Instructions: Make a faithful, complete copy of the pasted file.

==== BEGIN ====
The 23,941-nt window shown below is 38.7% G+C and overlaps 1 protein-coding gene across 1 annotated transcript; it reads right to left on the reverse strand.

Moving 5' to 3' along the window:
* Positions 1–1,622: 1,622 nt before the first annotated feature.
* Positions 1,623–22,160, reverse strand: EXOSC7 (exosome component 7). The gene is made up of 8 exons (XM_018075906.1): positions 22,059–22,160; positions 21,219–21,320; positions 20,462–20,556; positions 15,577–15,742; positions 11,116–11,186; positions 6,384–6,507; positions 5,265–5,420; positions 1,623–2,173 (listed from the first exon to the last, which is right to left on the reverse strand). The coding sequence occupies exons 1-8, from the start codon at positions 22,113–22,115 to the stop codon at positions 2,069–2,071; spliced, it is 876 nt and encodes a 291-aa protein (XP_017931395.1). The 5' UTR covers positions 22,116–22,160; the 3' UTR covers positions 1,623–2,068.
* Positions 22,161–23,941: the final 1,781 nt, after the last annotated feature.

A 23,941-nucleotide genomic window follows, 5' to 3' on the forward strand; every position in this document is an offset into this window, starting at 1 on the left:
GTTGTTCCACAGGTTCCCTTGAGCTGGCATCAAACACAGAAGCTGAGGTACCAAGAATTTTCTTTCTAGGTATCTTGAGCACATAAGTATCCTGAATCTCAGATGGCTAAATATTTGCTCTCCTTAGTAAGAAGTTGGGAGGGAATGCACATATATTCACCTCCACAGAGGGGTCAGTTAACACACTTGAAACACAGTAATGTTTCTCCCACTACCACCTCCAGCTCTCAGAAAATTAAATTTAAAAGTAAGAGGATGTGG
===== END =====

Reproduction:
The 23,941-nt window shown below is 38.7% G+C and overlaps 1 protein-coding gene across 1 annotated transcript; it reads right to left on the reverse strand.

Moving 5' to 3' along the window:
* Positions 1–1,622: 1,622 nt before the first annotated feature.
* Positions 1,623–22,160, reverse strand: EXOSC7 (exosome component 7). The gene is made up of 8 exons (XM_018075906.1): positions 22,059–22,160; positions 21,219–21,320; positions 20,462–20,556; positions 15,577–15,742; positions 11,116–11,186; positions 6,384–6,507; positions 5,265–5,420; positions 1,623–2,173 (listed from the first exon to the last, which is right to left on the reverse strand). The coding sequence occupies exons 1-8, from the start codon at positions 22,113–22,115 to the stop codon at positions 2,069–2,071; spliced, it is 876 nt and encodes a 291-aa protein (XP_017931395.1). The 5' UTR covers positions 22,116–22,160; the 3' UTR covers positions 1,623–2,068.
* Positions 22,161–23,941: the final 1,781 nt, after the last annotated feature.

A 23,941-nucleotide genomic window follows, 5' to 3' on the forward strand; every position in this document is an offset into this window, starting at 1 on the left:
GTTGTTCCACAGGTTCCCTTGAGCTGGCATCAAACACAGAAGCTGAGGTACCAAGAATTTTCTTTCTAGGTATCTTGAGCACATAAGTATCCTGAATCTCAGATGGCTAAATATTTGCTCTCCTTAGTAAGAAGTTGGGAGGGAATGCACATATATTCACCTCCACAGAGGGGTCAGTTAACACACTTGAAACACAGTAATGTTTCTCCCACTACCACCTCCAGCTCTCAGAAAATTAAATTTAAAAGTAAGAGGATGTGG